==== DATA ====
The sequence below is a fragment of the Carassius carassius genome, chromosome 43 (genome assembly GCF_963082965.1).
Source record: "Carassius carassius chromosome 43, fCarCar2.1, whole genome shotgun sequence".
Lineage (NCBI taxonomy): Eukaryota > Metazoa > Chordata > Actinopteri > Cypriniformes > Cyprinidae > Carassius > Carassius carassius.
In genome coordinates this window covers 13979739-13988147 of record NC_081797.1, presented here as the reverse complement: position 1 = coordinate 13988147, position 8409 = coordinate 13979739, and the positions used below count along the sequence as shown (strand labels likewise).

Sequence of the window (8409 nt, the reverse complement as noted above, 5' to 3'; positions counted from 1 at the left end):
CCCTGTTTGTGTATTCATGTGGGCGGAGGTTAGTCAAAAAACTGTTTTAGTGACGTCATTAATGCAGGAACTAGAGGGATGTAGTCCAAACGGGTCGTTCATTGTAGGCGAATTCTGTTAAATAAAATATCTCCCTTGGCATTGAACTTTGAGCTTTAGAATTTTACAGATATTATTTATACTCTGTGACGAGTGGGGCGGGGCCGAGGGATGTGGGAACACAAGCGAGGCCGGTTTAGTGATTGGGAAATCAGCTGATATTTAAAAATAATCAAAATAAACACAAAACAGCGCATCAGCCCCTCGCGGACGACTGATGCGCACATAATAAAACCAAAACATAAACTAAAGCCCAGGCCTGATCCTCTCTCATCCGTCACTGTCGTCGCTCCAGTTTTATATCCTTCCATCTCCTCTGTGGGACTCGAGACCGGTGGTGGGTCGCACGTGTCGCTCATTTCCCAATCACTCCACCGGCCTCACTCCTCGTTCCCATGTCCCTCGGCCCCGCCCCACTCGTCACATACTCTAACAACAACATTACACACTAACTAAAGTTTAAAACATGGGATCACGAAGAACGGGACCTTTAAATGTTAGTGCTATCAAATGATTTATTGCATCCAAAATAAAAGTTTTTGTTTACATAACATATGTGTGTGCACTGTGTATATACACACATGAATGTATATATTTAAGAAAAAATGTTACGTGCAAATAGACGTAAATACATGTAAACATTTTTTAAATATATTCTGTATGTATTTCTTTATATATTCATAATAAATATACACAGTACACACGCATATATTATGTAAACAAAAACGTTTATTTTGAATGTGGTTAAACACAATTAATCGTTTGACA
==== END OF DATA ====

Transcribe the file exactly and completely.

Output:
The sequence below is a fragment of the Carassius carassius genome, chromosome 43 (genome assembly GCF_963082965.1).
Source record: "Carassius carassius chromosome 43, fCarCar2.1, whole genome shotgun sequence".
Lineage (NCBI taxonomy): Eukaryota > Metazoa > Chordata > Actinopteri > Cypriniformes > Cyprinidae > Carassius > Carassius carassius.
In genome coordinates this window covers 13979739-13988147 of record NC_081797.1, presented here as the reverse complement: position 1 = coordinate 13988147, position 8409 = coordinate 13979739, and the positions used below count along the sequence as shown (strand labels likewise).

Sequence of the window (8409 nt, the reverse complement as noted above, 5' to 3'; positions counted from 1 at the left end):
CCCTGTTTGTGTATTCATGTGGGCGGAGGTTAGTCAAAAAACTGTTTTAGTGACGTCATTAATGCAGGAACTAGAGGGATGTAGTCCAAACGGGTCGTTCATTGTAGGCGAATTCTGTTAAATAAAATATCTCCCTTGGCATTGAACTTTGAGCTTTAGAATTTTACAGATATTATTTATACTCTGTGACGAGTGGGGCGGGGCCGAGGGATGTGGGAACACAAGCGAGGCCGGTTTAGTGATTGGGAAATCAGCTGATATTTAAAAATAATCAAAATAAACACAAAACAGCGCATCAGCCCCTCGCGGACGACTGATGCGCACATAATAAAACCAAAACATAAACTAAAGCCCAGGCCTGATCCTCTCTCATCCGTCACTGTCGTCGCTCCAGTTTTATATCCTTCCATCTCCTCTGTGGGACTCGAGACCGGTGGTGGGTCGCACGTGTCGCTCATTTCCCAATCACTCCACCGGCCTCACTCCTCGTTCCCATGTCCCTCGGCCCCGCCCCACTCGTCACATACTCTAACAACAACATTACACACTAACTAAAGTTTAAAACATGGGATCACGAAGAACGGGACCTTTAAATGTTAGTGCTATCAAATGATTTATTGCATCCAAAATAAAAGTTTTTGTTTACATAACATATGTGTGTGCACTGTGTATATACACACATGAATGTATATATTTAAGAAAAAATGTTACGTGCAAATAGACGTAAATACATGTAAACATTTTTTAAATATATTCTGTATGTATTTCTTTATATATTCATAATAAATATACACAGTACACACGCATATATTATGTAAACAAAAACGTTTATTTTGAATGTGGTTAAACACAATTAATCGTTTGACA